NEUMAN v. GREENSTEIN


99 A.D.2d 1018 (1984)

Tammy Neuman, as Administratrix of The Estate of Emanuel Ehrlich, Deceased, et al., Respondents, v. Adrian Greenstein et al., Defendants, and Vasilios Pratilas, Appellant

Appellate Division of the Supreme Court of the State of New York, First Department.

March 27, 1984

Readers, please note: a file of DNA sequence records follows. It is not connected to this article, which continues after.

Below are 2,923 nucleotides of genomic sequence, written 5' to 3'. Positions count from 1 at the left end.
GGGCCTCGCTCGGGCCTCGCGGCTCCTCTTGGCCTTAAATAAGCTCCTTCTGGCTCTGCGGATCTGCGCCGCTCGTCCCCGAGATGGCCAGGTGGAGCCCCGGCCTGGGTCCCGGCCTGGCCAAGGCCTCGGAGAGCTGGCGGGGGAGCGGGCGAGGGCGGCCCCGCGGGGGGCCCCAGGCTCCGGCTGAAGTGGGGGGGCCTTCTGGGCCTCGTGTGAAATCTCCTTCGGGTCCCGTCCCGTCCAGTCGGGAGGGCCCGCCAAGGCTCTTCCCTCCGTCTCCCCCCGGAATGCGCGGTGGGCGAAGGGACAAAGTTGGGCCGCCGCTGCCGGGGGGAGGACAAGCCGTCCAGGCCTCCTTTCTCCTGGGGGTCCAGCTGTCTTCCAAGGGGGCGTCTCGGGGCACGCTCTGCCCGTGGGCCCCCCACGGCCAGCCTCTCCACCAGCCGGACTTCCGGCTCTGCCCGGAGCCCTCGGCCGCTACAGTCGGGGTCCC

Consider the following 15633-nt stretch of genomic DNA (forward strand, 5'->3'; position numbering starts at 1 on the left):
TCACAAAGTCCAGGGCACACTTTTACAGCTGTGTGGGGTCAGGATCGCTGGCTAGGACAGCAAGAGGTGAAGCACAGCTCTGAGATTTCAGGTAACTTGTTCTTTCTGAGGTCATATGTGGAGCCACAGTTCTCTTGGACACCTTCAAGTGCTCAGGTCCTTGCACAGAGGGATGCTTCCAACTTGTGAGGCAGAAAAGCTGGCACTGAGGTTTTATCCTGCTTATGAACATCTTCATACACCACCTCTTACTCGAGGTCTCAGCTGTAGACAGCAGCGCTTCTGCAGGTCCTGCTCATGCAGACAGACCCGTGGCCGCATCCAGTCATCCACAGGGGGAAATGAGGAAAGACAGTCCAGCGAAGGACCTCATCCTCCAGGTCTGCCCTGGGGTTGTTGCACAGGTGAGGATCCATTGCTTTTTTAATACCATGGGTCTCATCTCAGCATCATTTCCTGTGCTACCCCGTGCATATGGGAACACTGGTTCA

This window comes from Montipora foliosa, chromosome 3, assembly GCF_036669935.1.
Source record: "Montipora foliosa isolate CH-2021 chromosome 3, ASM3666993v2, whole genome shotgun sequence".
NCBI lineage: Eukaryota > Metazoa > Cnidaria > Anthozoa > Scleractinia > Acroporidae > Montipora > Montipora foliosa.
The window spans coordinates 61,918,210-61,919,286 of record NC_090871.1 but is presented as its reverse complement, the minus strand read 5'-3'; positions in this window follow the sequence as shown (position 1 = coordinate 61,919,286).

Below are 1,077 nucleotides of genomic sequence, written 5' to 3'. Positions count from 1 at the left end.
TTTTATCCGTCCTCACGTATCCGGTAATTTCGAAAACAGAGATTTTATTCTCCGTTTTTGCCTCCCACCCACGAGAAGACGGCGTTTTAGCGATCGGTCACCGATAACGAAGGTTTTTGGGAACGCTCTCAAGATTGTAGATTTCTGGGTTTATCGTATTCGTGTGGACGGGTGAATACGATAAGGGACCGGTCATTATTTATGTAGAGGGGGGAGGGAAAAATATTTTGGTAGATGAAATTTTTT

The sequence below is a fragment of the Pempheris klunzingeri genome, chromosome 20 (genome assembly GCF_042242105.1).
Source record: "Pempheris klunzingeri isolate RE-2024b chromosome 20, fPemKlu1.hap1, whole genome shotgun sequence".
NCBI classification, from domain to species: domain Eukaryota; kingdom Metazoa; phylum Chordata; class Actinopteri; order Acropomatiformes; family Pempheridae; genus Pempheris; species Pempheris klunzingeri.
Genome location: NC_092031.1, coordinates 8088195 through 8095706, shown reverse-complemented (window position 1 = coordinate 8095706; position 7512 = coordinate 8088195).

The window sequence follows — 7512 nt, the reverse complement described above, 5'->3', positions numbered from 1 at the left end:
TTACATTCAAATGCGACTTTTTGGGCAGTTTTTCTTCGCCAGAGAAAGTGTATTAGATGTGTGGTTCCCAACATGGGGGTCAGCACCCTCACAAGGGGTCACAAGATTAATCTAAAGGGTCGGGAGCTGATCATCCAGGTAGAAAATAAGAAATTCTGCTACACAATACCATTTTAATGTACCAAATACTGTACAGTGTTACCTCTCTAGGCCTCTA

¶ Plaintiffs' decedent underwent an emergency operation in December, 1978. He expired six days later; one of the causes of death was listed as pulmonary congestion. ¶ Dr. Pratilas, who was not involved in any prior surgery or treatment of the decedent, was the attending anesthesiologist during the operation in question. In support of his motion for summary judgment, Dr. Pratilas stated that he "did not deviate from good and acceptable medical practices in administering anesthesia to the decedent". Such "expert opinion evidence" from a party defendant is not inappropriate here, and in fact requires some expert response from plaintiff on the question of alleged deviation from proper and approved medical practice (see McDermott v Manhattan Eye, Ear & Throat Hosp., 15 N.Y.2d 20, 25). The only response to Dr. Pratilas' summary judgment motion was an affirmation by plaintiffs' attorney which merely reviewed in general the law on summary judgment and incorporated by reference the verified bill of particulars. ¶ Submission of a hearsay affirmation by counsel alone does not satisfy the requirement that a party opposing a motion for summary judgment, to which the movant would otherwise be entitled, demonstrate by admissible evidence the existence of a factual issue for trial (Zuckerman v City of New York, 49 N.Y.2d 557; Himber v Pfizer Labs., 82 A.D.2d 776). Where a medical malpractice defendant, in a motion for summary judgment, asserts that he performed the operation in accordance with accepted standards of medical practice, and thus should not have been named as a party defendant, the plaintiff must respond with rebutting medical evidence demonstrating a departure from accepted medical procedure (Pan v Coburn, 95 A.D.2d 670). "The burden upon a party opposing a motion for summary judgment is not met merely by a repetition or incorporation by reference of the allegations contained in pleadings or bills of particulars, verified or unverified" (Indig v Finkelstein, 23 N.Y.2d 728, 729). At least some statement of medical expertise in rebuttal was required in order to defeat defendant's motion for summary judgment (see Canter v Mulnick, 93 A.D.2d 751, 752).


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